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View Full Version : Post Your BCS Playoff System Here


go_ravens94
01-07-2008, 07:44 PM
Here's mine:

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http://img201.imageshack.us/img201/9365/bcsplayoffsystemkx6.th.png (http://img201.imageshack.us/my.php?image=bcsplayoffsystemkx6.png)

kwilk103
01-07-2008, 07:49 PM
8 teams---6 bcs conf winners; 2 wildcards

osu, lsu, vt, wvu, usc, ou---conf winners

uga---wildcard
uh/mizzou---wildcard; prob uh even though it should be mizzou; makes mid-majors happy

quarters---higher seed gets homefield

semis and champ----neutral sites

badgerbacker
01-07-2008, 08:31 PM
Here's mine:

Click to make larger

http://img201.imageshack.us/img201/9365/bcsplayoffsystemkx6.th.png (http://img201.imageshack.us/my.php?image=bcsplayoffsystemkx6.png)

No offense to you at all, but a would absolutely hate that system. What is so great about college football, in my opinion, is how huge every regular season game is. (In most years) if you lose one game, boom, you're out of the national championship picture. It puts so much pressure on every game and that's what makes it fun to watch and makes upsets that much larger.

MichaelJordanEberle (sabf)
01-07-2008, 11:18 PM
Well I've heard that the Rose Bowl, Big 10 and Pac 10 are really the biggest roadblocks for a playoff. What I'd do if I ran college football, is grow a pair and tell them they can have their Rose Bowl. I'll have a 4 or 8 team playoff, and just tell them that while one of them will win the rose bowl, no Big 10 or Pac 10 team will be named BCS National Champion. That would get that roadblock sorted out quickly.

diabsoule
01-08-2008, 01:13 AM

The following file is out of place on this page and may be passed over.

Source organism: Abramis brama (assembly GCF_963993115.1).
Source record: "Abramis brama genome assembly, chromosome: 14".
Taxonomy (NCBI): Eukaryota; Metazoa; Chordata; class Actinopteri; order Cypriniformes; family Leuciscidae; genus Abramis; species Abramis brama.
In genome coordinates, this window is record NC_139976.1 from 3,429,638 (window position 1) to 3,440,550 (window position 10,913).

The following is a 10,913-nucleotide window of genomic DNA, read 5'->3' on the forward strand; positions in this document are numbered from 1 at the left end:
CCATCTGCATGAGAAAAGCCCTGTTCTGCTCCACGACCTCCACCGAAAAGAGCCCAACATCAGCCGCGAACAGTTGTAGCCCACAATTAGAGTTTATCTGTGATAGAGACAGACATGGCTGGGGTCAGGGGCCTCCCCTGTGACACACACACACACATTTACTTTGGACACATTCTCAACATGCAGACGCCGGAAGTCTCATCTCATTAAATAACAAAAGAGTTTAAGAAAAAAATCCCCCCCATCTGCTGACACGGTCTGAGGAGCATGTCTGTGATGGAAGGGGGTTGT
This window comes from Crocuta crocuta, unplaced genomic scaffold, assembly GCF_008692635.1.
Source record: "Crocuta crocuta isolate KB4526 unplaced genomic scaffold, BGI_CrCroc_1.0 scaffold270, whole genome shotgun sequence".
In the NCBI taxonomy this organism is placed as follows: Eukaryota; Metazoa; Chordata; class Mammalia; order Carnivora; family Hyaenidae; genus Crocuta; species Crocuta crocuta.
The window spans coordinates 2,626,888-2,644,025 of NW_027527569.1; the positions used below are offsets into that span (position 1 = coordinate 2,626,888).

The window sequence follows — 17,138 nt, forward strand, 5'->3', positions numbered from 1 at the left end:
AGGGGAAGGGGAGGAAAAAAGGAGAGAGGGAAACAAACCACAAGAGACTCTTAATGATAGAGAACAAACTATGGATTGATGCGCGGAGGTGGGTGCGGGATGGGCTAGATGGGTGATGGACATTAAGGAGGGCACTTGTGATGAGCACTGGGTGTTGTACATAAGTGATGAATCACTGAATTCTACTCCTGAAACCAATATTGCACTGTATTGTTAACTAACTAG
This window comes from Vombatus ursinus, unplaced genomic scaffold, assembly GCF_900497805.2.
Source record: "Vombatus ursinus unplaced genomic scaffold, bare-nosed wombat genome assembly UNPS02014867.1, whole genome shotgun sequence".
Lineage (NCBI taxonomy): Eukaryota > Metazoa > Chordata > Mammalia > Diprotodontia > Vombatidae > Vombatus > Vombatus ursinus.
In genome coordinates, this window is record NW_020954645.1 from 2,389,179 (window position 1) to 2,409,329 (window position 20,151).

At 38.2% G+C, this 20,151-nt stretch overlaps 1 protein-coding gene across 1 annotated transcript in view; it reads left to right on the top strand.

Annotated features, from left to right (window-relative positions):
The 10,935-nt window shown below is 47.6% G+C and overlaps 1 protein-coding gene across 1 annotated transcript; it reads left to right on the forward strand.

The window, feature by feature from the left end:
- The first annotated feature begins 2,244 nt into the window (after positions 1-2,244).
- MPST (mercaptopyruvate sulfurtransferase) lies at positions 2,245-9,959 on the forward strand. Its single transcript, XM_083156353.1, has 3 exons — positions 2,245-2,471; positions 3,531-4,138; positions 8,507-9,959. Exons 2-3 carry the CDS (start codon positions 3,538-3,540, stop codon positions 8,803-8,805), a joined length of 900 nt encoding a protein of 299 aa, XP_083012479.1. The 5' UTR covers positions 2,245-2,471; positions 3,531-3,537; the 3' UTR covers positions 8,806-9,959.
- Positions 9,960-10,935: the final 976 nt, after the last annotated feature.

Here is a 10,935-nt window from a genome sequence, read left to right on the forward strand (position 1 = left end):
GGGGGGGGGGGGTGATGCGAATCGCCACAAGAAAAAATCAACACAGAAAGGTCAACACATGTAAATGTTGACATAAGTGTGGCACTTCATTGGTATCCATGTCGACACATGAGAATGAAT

As far as I've read the ACC, Big East, Big 12, and SEC have all agreed that they would love a +1 system. So meaning all four would like to see a playoff. The biggest obstacles are the Pac 10 and Big 10.

I think the biggest roadblocks in considering a national title via a playoff system are that both conferences that are opposed to a playoff system also do not seem like they want a conference championship. Obviously the Big East needs to add 4 teams, which I think they could do easily. A playoff system would favor everybody. It would increase revenue, increase publicity, and increase recruiting. It is a win/lose situation with everything to gain and nothing to lose.

Iamcanadian
01-08-2008, 09:53 AM
As far as I've read the ACC, Big East, Big 12, and SEC have all agreed that they would love a +1 system. So meaning all four would like to see a playoff. The biggest obstacles are the Pac 10 and Big 10.

I think the biggest roadblocks in considering a national title via a playoff system are that both conferences that are opposed to a playoff system also do not seem like they want a conference championship. Obviously the Big East needs to add 4 teams, which I think they could do easily. A playoff system would favor everybody. It would increase revenue, increase publicity, and increase recruiting. It is a win/lose situation with everything to gain and nothing to lose.

That's a bit naive. If you remove the Bowl system, half the Div1 schools would have to give up football altogether. The bigger conferences would have to agree to revenue sharing to make it happen and there is no way in h-ll that they will agree to that.
It is also a bit naive to think only 2 conferences oppose a playoff system, there is not one conference on record as supporting it. You'll see the odd HC who supports it but the conferences all oppose it.
For one thing to make a playoff possible, the colleges would all have to agree to cut their schedules back 2 or 3 games otherwise the graduation rates would take a steep nosedive as there is only so much you can ask from a student athlete. You could also expect a pretty steep rise in injuries as you expand the season unless you cut back on games. These could all lead to lawsuits which the colleges want nothing to do with.
If you add 2 or 3 games to the schedule with the resulting increase in injuries, the pros would probably take another look at eligibilty rules, probably reducing draft eligibility to sophmores as it is in basketball, diluting the college game to the point where there are few star players which could result in a steep decline in TV revenues not an increase as happened in basketball before the pros forced high school players to go to college for at least 1 year.